Sermons

Summary: Number 2 in the series about getting Christians to go about Christmas differently than the world does.

Getting Past the Glitter

#2 - Speaking Differently about Christmas

Romans 12:2, Luke 2:8-14

December 5, 2004

Introduction

Have you noticed how hard it is to find anybody willing to say "Merry Christmas" anymore, especially people in public places like government offices and retail stores?

I have. It’s almost like people are afraid to say it because they’re afraid the politically correct crowd will get upset.

And it’s happening more and more, especially in city, state, and federal government agencies.

But as bad as that is, what gets my goat all the more is people who smile and talk about Jesus, but it’s just the cutesy baby Jesus talk.

They acknowledge Jesus and the fact that Christmas celebrates His birthday, and they may even attend a Christmas Eve service or something. In fact, they may even get some pretty "religious" cards to send out.

Or maybe even they say something cute like, "Jesus is the reason for the season."

You know the people I’m talking about.

Listen. I’m all for talking about Jesus, but I don’t think Jesus is honored by either ignoring the significance of His birth in your speech, or by quaint religious platitudes and bumper-sticker sayings about Christmas.

A couple weeks ago, I received an advertisement for Teen Mania’s Acquire the Fire convention, and I just love it.

It’s going to be hard to see in the back, and I wish we had our projection system up so you could see this.

I’m going to contact Teen Mania and ask if we could use this in a newspaper ad for the church sometime.

It shows a bobblehead Jesus figure, and above it, it says "Don’t you just hate plastic Christianity?" And beneath it, it says, "So do we."

Don’t you just love that? I do! And it’s true - we should hate plastic Christianity, and I can guarantee you that Jesus hates it. And not just at Christmas, but all year ’round.

So how can we go about not being so plastic about it?

Well, the first step is to get serious about spending serious time with God in the Bible and prayer, and what better time to get that to a higher level than right now?

And another way is to begin speaking differently about Christmas - getting past the clichés and into some real substance about what Christmas is really all about.

Our theme verse for the Christmas season is Romans 12:2, and I’d like you to read it aloud with me as we begin our message time today.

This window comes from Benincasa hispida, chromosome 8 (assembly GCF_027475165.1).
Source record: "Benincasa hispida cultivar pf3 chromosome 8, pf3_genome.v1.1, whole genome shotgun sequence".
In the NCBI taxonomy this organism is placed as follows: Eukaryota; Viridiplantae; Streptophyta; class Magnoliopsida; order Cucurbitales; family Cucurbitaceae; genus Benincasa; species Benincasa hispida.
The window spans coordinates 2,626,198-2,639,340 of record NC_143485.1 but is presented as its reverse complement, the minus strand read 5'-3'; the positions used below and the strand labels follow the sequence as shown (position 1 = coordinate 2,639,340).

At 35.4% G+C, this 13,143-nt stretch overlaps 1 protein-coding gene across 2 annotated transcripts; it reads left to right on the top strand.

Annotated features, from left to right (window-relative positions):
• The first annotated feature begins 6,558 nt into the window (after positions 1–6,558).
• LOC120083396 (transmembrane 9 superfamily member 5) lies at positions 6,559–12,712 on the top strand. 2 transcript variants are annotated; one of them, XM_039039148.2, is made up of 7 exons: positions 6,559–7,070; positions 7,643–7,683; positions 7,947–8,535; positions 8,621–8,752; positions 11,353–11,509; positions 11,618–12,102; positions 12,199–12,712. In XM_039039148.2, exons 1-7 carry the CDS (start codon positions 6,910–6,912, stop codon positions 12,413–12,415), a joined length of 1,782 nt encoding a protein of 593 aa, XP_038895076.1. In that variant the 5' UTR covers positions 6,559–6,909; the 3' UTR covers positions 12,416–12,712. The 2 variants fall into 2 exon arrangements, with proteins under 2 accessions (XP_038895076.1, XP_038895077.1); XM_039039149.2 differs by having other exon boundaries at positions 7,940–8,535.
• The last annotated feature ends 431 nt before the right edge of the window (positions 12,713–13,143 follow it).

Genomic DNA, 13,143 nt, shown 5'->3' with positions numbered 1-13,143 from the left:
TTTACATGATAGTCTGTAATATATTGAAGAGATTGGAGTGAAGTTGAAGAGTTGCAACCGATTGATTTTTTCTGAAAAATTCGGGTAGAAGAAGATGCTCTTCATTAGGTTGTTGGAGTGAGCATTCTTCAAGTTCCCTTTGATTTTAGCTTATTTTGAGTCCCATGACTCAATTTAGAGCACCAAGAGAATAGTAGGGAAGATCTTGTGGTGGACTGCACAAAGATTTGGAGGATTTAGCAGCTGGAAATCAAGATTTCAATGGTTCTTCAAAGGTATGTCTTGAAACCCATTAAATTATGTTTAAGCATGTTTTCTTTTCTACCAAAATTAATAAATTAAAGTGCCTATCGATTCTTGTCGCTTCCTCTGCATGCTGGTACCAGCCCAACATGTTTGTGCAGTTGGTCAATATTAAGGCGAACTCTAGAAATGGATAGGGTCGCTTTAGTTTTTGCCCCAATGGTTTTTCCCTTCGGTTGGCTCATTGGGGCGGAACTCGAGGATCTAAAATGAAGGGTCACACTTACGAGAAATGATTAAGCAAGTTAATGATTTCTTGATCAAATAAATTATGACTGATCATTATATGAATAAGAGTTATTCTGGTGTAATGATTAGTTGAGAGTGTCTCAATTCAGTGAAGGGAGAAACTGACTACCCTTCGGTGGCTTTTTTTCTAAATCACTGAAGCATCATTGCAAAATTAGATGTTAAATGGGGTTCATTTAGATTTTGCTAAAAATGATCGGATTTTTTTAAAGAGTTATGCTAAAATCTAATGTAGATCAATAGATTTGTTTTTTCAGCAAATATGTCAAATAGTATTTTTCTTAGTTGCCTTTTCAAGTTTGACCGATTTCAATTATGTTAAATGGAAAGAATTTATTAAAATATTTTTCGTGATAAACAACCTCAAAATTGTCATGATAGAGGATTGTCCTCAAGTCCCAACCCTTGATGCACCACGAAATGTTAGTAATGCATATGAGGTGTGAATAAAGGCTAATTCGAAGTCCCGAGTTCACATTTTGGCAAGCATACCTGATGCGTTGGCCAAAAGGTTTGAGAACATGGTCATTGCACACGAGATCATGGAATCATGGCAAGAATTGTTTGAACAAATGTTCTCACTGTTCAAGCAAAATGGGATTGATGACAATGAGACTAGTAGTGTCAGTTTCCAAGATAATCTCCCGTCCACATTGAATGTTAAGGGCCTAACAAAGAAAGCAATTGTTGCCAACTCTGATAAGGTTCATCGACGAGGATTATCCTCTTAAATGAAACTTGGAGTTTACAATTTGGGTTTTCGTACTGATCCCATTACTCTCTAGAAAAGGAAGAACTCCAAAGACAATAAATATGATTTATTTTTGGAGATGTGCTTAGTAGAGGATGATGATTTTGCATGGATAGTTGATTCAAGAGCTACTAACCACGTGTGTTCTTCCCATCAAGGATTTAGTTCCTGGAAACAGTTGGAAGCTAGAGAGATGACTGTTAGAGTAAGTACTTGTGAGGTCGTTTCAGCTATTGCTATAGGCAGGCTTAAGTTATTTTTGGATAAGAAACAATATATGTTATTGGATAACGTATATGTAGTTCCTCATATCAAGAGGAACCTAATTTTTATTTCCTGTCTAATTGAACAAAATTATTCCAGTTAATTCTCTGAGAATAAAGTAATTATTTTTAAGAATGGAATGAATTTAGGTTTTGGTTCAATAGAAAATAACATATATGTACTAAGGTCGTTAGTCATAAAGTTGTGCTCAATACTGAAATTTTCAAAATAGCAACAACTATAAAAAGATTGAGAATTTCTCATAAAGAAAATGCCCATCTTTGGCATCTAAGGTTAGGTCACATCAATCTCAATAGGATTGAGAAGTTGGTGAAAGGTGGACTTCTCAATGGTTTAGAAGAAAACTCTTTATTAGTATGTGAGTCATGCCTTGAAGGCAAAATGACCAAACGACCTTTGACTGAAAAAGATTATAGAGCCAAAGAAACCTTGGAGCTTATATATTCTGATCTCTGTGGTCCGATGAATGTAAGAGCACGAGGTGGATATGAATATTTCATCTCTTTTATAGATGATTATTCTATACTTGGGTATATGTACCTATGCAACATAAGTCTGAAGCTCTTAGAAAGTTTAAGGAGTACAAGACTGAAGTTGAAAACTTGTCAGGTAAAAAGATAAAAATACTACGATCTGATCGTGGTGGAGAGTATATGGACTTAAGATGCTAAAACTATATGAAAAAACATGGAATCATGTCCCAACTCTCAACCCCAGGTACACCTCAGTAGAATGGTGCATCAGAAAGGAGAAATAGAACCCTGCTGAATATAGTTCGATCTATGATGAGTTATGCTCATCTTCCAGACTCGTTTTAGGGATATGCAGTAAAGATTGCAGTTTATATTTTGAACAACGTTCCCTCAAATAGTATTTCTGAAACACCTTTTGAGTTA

Do not conform any longer to the pattern of this world, but be transformed by the renewing of your mind. Then you will be able to test and approve what God’s will is--his good, pleasing and perfect will.

Premise: Going about Christmas the way the rest of the world does is not honoring to God. Christians need to do things differently, in hopes of shining the light of truth to those who need to hear the message of Christ and Christmas.

The passage that forms the basis of our time this morning is Luke 2:8-14, where the angels announce the birth of Jesus to the shepherds.

Rather than read the whole passage, we’re going to go through this passage a little at a time. The whole passage is printed in your note-taking guide, so you can follow along.

In this passage we find the angel and his gang announcing the birth of Jesus. And in this announcement we can find some really cool lessons about how to speak differently about Christmas than the rest of the world.

But let me warn you: if you’re serious about putting this stuff into practice, people will notice.

Why? Because the focus won’t be on you - it will be on Jesus.

Now, I mentioned last week that during this time of year, people expect others to mention baby Jesus on occasion, but it usually ends right there - baby Jesus.

I think that using these four hints for speaking differently about Christmas will help you and them get past that - to the purpose of Christmas.

So let’s look at what we can learn from this angelic announcement about the birth of Jesus, about how to speak differently about Christmas.

Speaking differently about Christmas

means...

...speaking comfort and courage.

We start with verses 8-10 - (the end of verse 10 is under the second point in the outline)

And there were shepherds living out in the fields nearby, keeping watch over their flocks at night. 9 An angel of the Lord appeared to them, and the glory of the Lord shone around them, and they were terrified. 10 But the angel said to them, "Do not be afraid. I bring you good news of great joy that will be for all the people."

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